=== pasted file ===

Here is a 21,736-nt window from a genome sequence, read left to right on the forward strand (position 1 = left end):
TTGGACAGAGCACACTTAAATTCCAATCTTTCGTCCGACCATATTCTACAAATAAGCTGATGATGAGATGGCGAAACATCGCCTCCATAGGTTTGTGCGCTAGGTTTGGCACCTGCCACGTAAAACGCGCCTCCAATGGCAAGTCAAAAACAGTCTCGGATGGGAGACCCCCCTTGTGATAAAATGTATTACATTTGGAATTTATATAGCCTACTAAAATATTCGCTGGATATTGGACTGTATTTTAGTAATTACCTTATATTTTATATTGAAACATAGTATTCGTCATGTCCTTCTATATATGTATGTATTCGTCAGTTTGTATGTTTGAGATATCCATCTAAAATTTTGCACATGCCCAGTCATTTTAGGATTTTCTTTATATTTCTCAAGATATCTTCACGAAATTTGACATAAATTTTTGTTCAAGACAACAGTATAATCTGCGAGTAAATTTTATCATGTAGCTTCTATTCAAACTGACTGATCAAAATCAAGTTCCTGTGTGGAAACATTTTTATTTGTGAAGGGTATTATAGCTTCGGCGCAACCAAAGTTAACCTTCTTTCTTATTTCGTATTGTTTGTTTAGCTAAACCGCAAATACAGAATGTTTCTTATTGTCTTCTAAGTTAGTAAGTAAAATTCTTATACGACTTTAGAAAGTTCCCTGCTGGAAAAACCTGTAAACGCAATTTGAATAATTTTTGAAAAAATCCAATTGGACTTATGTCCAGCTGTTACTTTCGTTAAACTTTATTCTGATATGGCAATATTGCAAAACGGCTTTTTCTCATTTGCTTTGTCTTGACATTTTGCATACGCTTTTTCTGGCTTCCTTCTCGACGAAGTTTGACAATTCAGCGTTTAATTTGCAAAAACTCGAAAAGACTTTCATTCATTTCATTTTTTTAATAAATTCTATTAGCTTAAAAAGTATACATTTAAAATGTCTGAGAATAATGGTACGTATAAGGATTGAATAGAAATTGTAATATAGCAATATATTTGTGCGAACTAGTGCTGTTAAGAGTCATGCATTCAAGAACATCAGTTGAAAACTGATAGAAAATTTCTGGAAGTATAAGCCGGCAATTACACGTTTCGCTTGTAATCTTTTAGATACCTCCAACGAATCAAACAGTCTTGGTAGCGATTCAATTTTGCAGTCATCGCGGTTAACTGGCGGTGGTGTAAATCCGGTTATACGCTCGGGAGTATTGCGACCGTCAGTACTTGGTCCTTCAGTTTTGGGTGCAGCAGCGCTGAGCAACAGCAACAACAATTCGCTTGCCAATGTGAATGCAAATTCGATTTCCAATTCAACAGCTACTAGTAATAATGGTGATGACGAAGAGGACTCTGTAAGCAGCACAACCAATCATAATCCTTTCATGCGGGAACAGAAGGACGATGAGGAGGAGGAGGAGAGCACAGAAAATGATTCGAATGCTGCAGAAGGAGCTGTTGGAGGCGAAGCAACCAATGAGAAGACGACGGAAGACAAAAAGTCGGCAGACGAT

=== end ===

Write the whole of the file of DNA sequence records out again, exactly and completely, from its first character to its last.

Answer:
Here is a 21,736-nt window from a genome sequence, read left to right on the forward strand (position 1 = left end):
TTGGACAGAGCACACTTAAATTCCAATCTTTCGTCCGACCATATTCTACAAATAAGCTGATGATGAGATGGCGAAACATCGCCTCCATAGGTTTGTGCGCTAGGTTTGGCACCTGCCACGTAAAACGCGCCTCCAATGGCAAGTCAAAAACAGTCTCGGATGGGAGACCCCCCTTGTGATAAAATGTATTACATTTGGAATTTATATAGCCTACTAAAATATTCGCTGGATATTGGACTGTATTTTAGTAATTACCTTATATTTTATATTGAAACATAGTATTCGTCATGTCCTTCTATATATGTATGTATTCGTCAGTTTGTATGTTTGAGATATCCATCTAAAATTTTGCACATGCCCAGTCATTTTAGGATTTTCTTTATATTTCTCAAGATATCTTCACGAAATTTGACATAAATTTTTGTTCAAGACAACAGTATAATCTGCGAGTAAATTTTATCATGTAGCTTCTATTCAAACTGACTGATCAAAATCAAGTTCCTGTGTGGAAACATTTTTATTTGTGAAGGGTATTATAGCTTCGGCGCAACCAAAGTTAACCTTCTTTCTTATTTCGTATTGTTTGTTTAGCTAAACCGCAAATACAGAATGTTTCTTATTGTCTTCTAAGTTAGTAAGTAAAATTCTTATACGACTTTAGAAAGTTCCCTGCTGGAAAAACCTGTAAACGCAATTTGAATAATTTTTGAAAAAATCCAATTGGACTTATGTCCAGCTGTTACTTTCGTTAAACTTTATTCTGATATGGCAATATTGCAAAACGGCTTTTTCTCATTTGCTTTGTCTTGACATTTTGCATACGCTTTTTCTGGCTTCCTTCTCGACGAAGTTTGACAATTCAGCGTTTAATTTGCAAAAACTCGAAAAGACTTTCATTCATTTCATTTTTTTAATAAATTCTATTAGCTTAAAAAGTATACATTTAAAATGTCTGAGAATAATGGTACGTATAAGGATTGAATAGAAATTGTAATATAGCAATATATTTGTGCGAACTAGTGCTGTTAAGAGTCATGCATTCAAGAACATCAGTTGAAAACTGATAGAAAATTTCTGGAAGTATAAGCCGGCAATTACACGTTTCGCTTGTAATCTTTTAGATACCTCCAACGAATCAAACAGTCTTGGTAGCGATTCAATTTTGCAGTCATCGCGGTTAACTGGCGGTGGTGTAAATCCGGTTATACGCTCGGGAGTATTGCGACCGTCAGTACTTGGTCCTTCAGTTTTGGGTGCAGCAGCGCTGAGCAACAGCAACAACAATTCGCTTGCCAATGTGAATGCAAATTCGATTTCCAATTCAACAGCTACTAGTAATAATGGTGATGACGAAGAGGACTCTGTAAGCAGCACAACCAATCATAATCCTTTCATGCGGGAACAGAAGGACGATGAGGAGGAGGAGGAGAGCACAGAAAATGATTCGAATGCTGCAGAAGGAGCTGTTGGAGGCGAAGCAACCAATGAGAAGACGACGGAAGACAAAAAGTCGGCAGACGAT